At any one time, UK companies are having to deal with around £44.6 billion in missing and late invoice payments. It helps to explain why cash flow problems cause around 90 percent of all business failures.
Late payment is a scourge which has become commonplace in today’s business community. A study in Zurich found that one-in-five companies are owed more than £25,000 in overdue payments, with 10 percent chasing in excess of £100,000.
And the smaller a business is, the worse these problems are likely to become. For the larger companies, the average payment times are around 48 days, while for an SME it’s around 72 days.
It’s a problem which acts as a major drain on company resources. It’s not just constantly having to chase late payments, it’s also having to juggle around various funds to cover for the missing amounts.
So what can you do to improve business cash flow? Here’s a look at some of the most effective strategies:
Faster invoicing, quicker payments
The longer you take to send out an invoice, the longer it typically takes to get paid. It’s why companies are increasingly moving to digital invoicing systems to handle the administration and improve business cash flow.
It removes the lag that’s caused by traditional invoicing setups which rely on backroom staff having to manually process paperwork, collate information and send out invoices. With a digital system, all of this is automated.
It means that invoices can be ready within seconds of a job being finished. It also means that automated reminders can be sent out when payments are overdue. It’s an efficient method which significantly reduces the risks posed by late payment.
Build better customer/client relations
While digital systems provide an effective tool, you shouldn’t underestimate the power of human interaction. The easiest invoices to ignore are those ones that appear ‘faceless’ to a finance team - not associated to any particular person.
By establishing a professional rapport with a client, it creates a human consequence to late payment and a potentially awkward interaction which most account handlers would rather avoid. It’s a tricky area to get right and requires finding the right balance between a professional and friendly approach.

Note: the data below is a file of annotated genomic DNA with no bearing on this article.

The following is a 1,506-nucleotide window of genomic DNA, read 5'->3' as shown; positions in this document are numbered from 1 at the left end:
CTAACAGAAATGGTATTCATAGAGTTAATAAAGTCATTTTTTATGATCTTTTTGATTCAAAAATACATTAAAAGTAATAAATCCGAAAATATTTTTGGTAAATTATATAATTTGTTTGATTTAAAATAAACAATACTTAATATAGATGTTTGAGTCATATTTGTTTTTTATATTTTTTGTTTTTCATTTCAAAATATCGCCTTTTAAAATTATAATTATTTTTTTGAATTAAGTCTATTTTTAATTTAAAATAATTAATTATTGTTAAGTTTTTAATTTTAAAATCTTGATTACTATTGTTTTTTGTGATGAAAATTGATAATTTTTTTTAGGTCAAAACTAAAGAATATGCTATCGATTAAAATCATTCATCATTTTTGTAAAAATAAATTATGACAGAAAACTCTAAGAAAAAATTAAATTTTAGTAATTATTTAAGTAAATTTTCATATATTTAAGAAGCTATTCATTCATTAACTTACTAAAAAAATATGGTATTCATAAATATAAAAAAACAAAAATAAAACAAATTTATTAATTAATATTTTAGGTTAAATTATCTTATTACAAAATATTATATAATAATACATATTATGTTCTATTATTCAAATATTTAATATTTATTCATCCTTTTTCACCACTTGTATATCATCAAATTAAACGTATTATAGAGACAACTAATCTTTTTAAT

Better relations with clients and customers also provides a better way to gauge whether reasons given for late payment are legitimate or stalling excuses.
Remove any ‘wiggle room’
Any kind of missing or incomplete information on an invoice provides a client with an excuse for late payment. An effective invoice should, therefore, include all of the detailed and accurate information that’s required to remove any potential holdups.
With digital management systems, companies can now track and store precise information on every aspect of work carried out, providing times and locations for services and a breakdown of items used. It provides everything that’s required for a quality invoice.
The invoice should also clearly state the payment terms and outline the potential consequences of failing to provide payment within the agreed timeframe.
Establish payment terms early
Payment terms are something that need to be made clear from the very outset. If a company or client doesn’t agree to them, it’s best to resolve these differences before any goods or services have been provided.
The end user needs to understand the forms of accepted payment, the timeframe within which it should be paid and, if you choose to use them, any late-payment penalties. By establishing these clearly, it avoids confusion and will strengthen your hand should late payment become an issue.
Don’t be afraid to enforce terms
If late payment terms have been clearly outlined and accepted, you shouldn’t be afraid to enforce them. While there’s often a reluctance to use the ‘stick’ approach, it’s no different to a bank charging for an overdraft.
If late-payment terms are set at a reasonable rate, they act as an incentive for the client to pay the outstanding invoice. If you don’t intend to enforce them, it’s better not to set any in the first place.
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